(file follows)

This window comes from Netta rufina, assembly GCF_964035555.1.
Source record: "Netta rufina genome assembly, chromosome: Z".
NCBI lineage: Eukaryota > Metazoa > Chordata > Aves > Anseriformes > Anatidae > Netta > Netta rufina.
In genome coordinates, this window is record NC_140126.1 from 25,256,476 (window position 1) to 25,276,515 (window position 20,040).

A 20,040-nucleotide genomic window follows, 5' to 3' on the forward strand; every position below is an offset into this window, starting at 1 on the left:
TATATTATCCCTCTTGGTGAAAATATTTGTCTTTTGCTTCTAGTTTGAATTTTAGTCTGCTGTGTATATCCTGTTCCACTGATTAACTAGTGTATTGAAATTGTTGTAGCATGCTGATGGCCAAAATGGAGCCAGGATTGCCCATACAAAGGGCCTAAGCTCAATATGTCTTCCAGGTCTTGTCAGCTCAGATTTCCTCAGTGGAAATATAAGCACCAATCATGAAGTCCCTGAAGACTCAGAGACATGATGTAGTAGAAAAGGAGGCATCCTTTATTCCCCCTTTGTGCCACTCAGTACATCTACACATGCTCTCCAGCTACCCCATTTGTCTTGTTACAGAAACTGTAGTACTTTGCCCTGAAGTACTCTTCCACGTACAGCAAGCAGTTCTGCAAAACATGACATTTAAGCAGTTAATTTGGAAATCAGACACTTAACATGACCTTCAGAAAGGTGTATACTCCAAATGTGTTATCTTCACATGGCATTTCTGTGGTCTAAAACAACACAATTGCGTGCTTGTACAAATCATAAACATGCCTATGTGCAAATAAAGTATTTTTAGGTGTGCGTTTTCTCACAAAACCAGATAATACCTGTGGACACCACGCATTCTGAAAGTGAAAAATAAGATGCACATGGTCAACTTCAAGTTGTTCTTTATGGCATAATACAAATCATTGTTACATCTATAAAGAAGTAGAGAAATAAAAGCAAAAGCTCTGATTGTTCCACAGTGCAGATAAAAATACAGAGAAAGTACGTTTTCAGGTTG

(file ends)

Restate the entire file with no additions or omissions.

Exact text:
This window comes from Netta rufina, assembly GCF_964035555.1.
Source record: "Netta rufina genome assembly, chromosome: Z".
NCBI lineage: Eukaryota > Metazoa > Chordata > Aves > Anseriformes > Anatidae > Netta > Netta rufina.
In genome coordinates, this window is record NC_140126.1 from 25,256,476 (window position 1) to 25,276,515 (window position 20,040).

A 20,040-nucleotide genomic window follows, 5' to 3' on the forward strand; every position below is an offset into this window, starting at 1 on the left:
TATATTATCCCTCTTGGTGAAAATATTTGTCTTTTGCTTCTAGTTTGAATTTTAGTCTGCTGTGTATATCCTGTTCCACTGATTAACTAGTGTATTGAAATTGTTGTAGCATGCTGATGGCCAAAATGGAGCCAGGATTGCCCATACAAAGGGCCTAAGCTCAATATGTCTTCCAGGTCTTGTCAGCTCAGATTTCCTCAGTGGAAATATAAGCACCAATCATGAAGTCCCTGAAGACTCAGAGACATGATGTAGTAGAAAAGGAGGCATCCTTTATTCCCCCTTTGTGCCACTCAGTACATCTACACATGCTCTCCAGCTACCCCATTTGTCTTGTTACAGAAACTGTAGTACTTTGCCCTGAAGTACTCTTCCACGTACAGCAAGCAGTTCTGCAAAACATGACATTTAAGCAGTTAATTTGGAAATCAGACACTTAACATGACCTTCAGAAAGGTGTATACTCCAAATGTGTTATCTTCACATGGCATTTCTGTGGTCTAAAACAACACAATTGCGTGCTTGTACAAATCATAAACATGCCTATGTGCAAATAAAGTATTTTTAGGTGTGCGTTTTCTCACAAAACCAGATAATACCTGTGGACACCACGCATTCTGAAAGTGAAAAATAAGATGCACATGGTCAACTTCAAGTTGTTCTTTATGGCATAATACAAATCATTGTTACATCTATAAAGAAGTAGAGAAATAAAAGCAAAAGCTCTGATTGTTCCACAGTGCAGATAAAAATACAGAGAAAGTACGTTTTCAGGTTG